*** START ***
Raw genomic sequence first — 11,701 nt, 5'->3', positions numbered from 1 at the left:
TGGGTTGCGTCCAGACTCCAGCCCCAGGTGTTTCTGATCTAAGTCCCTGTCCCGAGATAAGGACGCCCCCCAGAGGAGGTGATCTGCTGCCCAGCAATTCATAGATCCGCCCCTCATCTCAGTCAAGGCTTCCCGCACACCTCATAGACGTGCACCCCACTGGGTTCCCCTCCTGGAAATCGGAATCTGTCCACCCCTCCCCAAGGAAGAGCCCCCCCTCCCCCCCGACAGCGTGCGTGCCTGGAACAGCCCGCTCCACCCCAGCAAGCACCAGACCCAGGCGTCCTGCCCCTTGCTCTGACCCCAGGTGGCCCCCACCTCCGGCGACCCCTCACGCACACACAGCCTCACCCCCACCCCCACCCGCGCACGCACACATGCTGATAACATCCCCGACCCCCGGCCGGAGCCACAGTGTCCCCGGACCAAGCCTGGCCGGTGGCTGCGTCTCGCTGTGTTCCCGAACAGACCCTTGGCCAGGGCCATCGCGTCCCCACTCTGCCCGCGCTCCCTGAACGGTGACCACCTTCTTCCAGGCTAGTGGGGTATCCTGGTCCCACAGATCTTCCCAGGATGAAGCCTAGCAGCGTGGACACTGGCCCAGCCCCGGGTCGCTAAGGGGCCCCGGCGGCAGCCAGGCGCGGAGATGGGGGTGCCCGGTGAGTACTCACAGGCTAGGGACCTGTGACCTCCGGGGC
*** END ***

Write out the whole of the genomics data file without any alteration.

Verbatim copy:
Raw genomic sequence first — 11,701 nt, 5'->3', positions numbered from 1 at the left:
TGGGTTGCGTCCAGACTCCAGCCCCAGGTGTTTCTGATCTAAGTCCCTGTCCCGAGATAAGGACGCCCCCCAGAGGAGGTGATCTGCTGCCCAGCAATTCATAGATCCGCCCCTCATCTCAGTCAAGGCTTCCCGCACACCTCATAGACGTGCACCCCACTGGGTTCCCCTCCTGGAAATCGGAATCTGTCCACCCCTCCCCAAGGAAGAGCCCCCCCTCCCCCCCGACAGCGTGCGTGCCTGGAACAGCCCGCTCCACCCCAGCAAGCACCAGACCCAGGCGTCCTGCCCCTTGCTCTGACCCCAGGTGGCCCCCACCTCCGGCGACCCCTCACGCACACACAGCCTCACCCCCACCCCCACCCGCGCACGCACACATGCTGATAACATCCCCGACCCCCGGCCGGAGCCACAGTGTCCCCGGACCAAGCCTGGCCGGTGGCTGCGTCTCGCTGTGTTCCCGAACAGACCCTTGGCCAGGGCCATCGCGTCCCCACTCTGCCCGCGCTCCCTGAACGGTGACCACCTTCTTCCAGGCTAGTGGGGTATCCTGGTCCCACAGATCTTCCCAGGATGAAGCCTAGCAGCGTGGACACTGGCCCAGCCCCGGGTCGCTAAGGGGCCCCGGCGGCAGCCAGGCGCGGAGATGGGGGTGCCCGGTGAGTACTCACAGGCTAGGGACCTGTGACCTCCGGGGC